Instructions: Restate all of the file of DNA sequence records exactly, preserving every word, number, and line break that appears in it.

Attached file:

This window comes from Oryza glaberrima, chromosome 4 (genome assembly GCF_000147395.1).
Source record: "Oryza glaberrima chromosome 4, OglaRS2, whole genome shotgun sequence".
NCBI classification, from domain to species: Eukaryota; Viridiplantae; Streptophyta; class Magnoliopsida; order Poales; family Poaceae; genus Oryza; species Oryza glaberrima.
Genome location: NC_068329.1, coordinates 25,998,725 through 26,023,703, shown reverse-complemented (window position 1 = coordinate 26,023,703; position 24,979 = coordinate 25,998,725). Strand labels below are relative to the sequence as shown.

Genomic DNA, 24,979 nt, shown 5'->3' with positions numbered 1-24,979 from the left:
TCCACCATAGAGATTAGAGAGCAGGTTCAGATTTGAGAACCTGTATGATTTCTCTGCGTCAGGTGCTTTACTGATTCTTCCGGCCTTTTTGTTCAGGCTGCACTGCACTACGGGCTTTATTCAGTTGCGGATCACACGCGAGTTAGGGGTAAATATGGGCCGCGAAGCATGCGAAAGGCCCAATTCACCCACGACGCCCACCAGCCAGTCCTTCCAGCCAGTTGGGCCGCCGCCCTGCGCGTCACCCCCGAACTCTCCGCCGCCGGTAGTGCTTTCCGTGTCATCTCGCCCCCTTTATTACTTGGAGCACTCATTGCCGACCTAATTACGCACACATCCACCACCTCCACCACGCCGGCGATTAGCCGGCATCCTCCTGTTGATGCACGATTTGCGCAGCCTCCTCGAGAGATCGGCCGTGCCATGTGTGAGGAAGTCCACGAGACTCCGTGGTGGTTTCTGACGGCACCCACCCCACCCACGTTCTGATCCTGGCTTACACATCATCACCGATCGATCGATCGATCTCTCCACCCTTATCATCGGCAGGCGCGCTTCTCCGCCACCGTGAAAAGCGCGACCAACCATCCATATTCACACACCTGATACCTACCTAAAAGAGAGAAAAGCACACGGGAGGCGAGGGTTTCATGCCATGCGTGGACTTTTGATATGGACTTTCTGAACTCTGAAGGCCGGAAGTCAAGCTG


This window comes from Oryza glaberrima, chromosome 4 (genome assembly GCF_000147395.1).
Source record: "Oryza glaberrima chromosome 4, OglaRS2, whole genome shotgun sequence".
NCBI classification, from domain to species: Eukaryota; Viridiplantae; Streptophyta; class Magnoliopsida; order Poales; family Poaceae; genus Oryza; species Oryza glaberrima.
Genome location: NC_068329.1, coordinates 25,998,725 through 26,023,703, shown reverse-complemented (window position 1 = coordinate 26,023,703; position 24,979 = coordinate 25,998,725). Strand labels below are relative to the sequence as shown.

Genomic DNA, 24,979 nt, shown 5'->3' with positions numbered 1-24,979 from the left:
TCCACCATAGAGATTAGAGAGCAGGTTCAGATTTGAGAACCTGTATGATTTCTCTGCGTCAGGTGCTTTACTGATTCTTCCGGCCTTTTTGTTCAGGCTGCACTGCACTACGGGCTTTATTCAGTTGCGGATCACACGCGAGTTAGGGGTAAATATGGGCCGCGAAGCATGCGAAAGGCCCAATTCACCCACGACGCCCACCAGCCAGTCCTTCCAGCCAGTTGGGCCGCCGCCCTGCGCGTCACCCCCGAACTCTCCGCCGCCGGTAGTGCTTTCCGTGTCATCTCGCCCCCTTTATTACTTGGAGCACTCATTGCCGACCTAATTACGCACACATCCACCACCTCCACCACGCCGGCGATTAGCCGGCATCCTCCTGTTGATGCACGATTTGCGCAGCCTCCTCGAGAGATCGGCCGTGCCATGTGTGAGGAAGTCCACGAGACTCCGTGGTGGTTTCTGACGGCACCCACCCCACCCACGTTCTGATCCTGGCTTACACATCATCACCGATCGATCGATCGATCTCTCCACCCTTATCATCGGCAGGCGCGCTTCTCCGCCACCGTGAAAAGCGCGACCAACCATCCATATTCACACACCTGATACCTACCTAAAAGAGAGAAAAGCACACGGGAGGCGAGGGTTTCATGCCATGCGTGGACTTTTGATATGGACTTTCTGAACTCTGAAGGCCGGAAGTCAAGCTG